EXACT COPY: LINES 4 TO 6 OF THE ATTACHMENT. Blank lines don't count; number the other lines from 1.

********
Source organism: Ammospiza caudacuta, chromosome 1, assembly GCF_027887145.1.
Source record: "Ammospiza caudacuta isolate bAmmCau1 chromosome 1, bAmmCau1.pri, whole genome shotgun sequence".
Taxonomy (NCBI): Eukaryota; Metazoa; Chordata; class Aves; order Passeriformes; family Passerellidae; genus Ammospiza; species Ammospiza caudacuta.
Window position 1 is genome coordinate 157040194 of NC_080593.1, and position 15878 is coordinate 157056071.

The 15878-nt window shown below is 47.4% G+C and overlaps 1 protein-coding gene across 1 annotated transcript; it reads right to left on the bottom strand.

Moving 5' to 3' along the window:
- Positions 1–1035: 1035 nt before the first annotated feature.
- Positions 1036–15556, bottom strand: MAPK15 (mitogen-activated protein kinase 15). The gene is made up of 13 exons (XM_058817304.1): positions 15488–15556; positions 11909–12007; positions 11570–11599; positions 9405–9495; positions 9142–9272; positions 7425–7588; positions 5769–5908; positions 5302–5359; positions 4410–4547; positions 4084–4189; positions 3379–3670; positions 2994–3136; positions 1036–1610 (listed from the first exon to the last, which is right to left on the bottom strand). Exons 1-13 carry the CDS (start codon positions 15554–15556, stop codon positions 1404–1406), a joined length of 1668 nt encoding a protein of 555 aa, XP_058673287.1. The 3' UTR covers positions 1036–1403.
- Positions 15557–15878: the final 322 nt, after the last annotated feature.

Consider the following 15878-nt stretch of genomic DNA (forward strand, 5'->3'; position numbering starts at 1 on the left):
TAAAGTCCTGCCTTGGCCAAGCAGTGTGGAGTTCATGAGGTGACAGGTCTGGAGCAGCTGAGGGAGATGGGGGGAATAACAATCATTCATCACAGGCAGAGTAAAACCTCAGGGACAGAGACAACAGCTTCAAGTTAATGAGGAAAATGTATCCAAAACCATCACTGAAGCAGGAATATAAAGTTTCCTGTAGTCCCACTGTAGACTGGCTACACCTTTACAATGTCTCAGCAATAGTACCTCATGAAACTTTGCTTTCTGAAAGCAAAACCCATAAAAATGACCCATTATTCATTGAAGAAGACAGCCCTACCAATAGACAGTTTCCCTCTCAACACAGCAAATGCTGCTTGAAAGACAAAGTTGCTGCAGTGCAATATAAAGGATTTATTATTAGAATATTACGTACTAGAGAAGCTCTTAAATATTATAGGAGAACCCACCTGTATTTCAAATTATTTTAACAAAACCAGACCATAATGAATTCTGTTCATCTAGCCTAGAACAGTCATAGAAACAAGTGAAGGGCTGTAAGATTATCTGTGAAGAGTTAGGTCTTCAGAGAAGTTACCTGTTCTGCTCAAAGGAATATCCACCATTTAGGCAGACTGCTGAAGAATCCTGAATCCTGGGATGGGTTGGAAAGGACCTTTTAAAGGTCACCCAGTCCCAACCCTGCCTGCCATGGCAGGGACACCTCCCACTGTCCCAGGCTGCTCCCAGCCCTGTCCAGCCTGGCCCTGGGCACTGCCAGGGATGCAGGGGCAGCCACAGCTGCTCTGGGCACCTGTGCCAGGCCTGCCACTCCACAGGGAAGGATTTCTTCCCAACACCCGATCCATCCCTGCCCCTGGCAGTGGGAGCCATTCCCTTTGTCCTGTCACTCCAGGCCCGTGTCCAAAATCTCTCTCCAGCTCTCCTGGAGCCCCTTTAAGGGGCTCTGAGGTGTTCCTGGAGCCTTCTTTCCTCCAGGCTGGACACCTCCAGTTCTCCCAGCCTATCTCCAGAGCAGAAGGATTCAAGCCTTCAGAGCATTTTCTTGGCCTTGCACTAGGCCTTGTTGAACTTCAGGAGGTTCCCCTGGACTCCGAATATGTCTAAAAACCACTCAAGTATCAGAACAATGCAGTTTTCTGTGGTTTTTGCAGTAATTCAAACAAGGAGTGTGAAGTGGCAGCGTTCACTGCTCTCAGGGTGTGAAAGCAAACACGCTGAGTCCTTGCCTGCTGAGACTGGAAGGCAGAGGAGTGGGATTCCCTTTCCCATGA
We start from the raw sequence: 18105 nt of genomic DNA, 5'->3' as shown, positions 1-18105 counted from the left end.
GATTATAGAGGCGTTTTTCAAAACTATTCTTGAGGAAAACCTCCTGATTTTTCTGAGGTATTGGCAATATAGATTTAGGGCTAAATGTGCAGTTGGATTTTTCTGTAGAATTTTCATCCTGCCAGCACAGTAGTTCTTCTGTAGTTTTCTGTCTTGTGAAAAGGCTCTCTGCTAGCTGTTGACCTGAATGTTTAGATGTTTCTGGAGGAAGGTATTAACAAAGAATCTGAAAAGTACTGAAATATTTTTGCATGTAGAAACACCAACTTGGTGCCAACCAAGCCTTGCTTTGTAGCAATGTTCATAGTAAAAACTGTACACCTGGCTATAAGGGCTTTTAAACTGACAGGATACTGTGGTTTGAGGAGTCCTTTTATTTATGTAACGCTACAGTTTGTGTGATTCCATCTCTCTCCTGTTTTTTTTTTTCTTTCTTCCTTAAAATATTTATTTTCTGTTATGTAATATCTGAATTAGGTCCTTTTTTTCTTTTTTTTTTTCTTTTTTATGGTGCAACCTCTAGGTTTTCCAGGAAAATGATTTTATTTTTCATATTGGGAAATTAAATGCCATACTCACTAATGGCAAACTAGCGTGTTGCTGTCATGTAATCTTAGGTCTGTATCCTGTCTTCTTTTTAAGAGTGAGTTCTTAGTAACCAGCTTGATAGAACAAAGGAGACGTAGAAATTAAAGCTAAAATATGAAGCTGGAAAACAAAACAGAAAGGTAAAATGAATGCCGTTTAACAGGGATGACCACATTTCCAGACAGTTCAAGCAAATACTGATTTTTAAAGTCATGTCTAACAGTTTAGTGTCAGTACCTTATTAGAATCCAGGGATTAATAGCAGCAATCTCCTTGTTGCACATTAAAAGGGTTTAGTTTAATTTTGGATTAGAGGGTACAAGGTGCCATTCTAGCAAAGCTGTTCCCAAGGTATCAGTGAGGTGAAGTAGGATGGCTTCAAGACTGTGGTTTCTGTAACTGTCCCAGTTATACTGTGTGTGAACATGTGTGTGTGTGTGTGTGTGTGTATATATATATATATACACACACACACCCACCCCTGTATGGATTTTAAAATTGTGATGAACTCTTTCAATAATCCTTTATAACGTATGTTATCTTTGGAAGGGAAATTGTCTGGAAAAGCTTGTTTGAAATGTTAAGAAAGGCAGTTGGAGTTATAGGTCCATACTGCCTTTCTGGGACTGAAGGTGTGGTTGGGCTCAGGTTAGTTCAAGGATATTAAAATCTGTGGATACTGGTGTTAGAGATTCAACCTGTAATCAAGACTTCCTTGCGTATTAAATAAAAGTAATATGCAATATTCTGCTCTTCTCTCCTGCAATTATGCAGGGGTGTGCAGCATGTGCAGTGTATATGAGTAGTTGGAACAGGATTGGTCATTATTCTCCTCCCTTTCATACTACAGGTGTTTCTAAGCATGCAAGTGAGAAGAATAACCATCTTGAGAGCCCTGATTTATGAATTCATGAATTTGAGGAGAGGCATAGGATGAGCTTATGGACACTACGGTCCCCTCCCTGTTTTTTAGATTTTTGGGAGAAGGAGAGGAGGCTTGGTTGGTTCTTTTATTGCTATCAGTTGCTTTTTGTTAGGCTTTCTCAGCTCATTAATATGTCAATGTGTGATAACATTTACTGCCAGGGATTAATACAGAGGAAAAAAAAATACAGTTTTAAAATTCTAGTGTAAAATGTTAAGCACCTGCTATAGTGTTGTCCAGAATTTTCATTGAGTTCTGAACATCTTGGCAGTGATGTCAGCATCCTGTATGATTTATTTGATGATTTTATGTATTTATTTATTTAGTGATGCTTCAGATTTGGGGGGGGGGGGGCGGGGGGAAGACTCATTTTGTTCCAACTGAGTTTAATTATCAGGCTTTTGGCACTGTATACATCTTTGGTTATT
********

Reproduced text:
Window position 1 is genome coordinate 157040194 of NC_080593.1, and position 15878 is coordinate 157056071.

The 15878-nt window shown below is 47.4% G+C and overlaps 1 protein-coding gene across 1 annotated transcript; it reads right to left on the bottom strand.

Moving 5' to 3' along the window: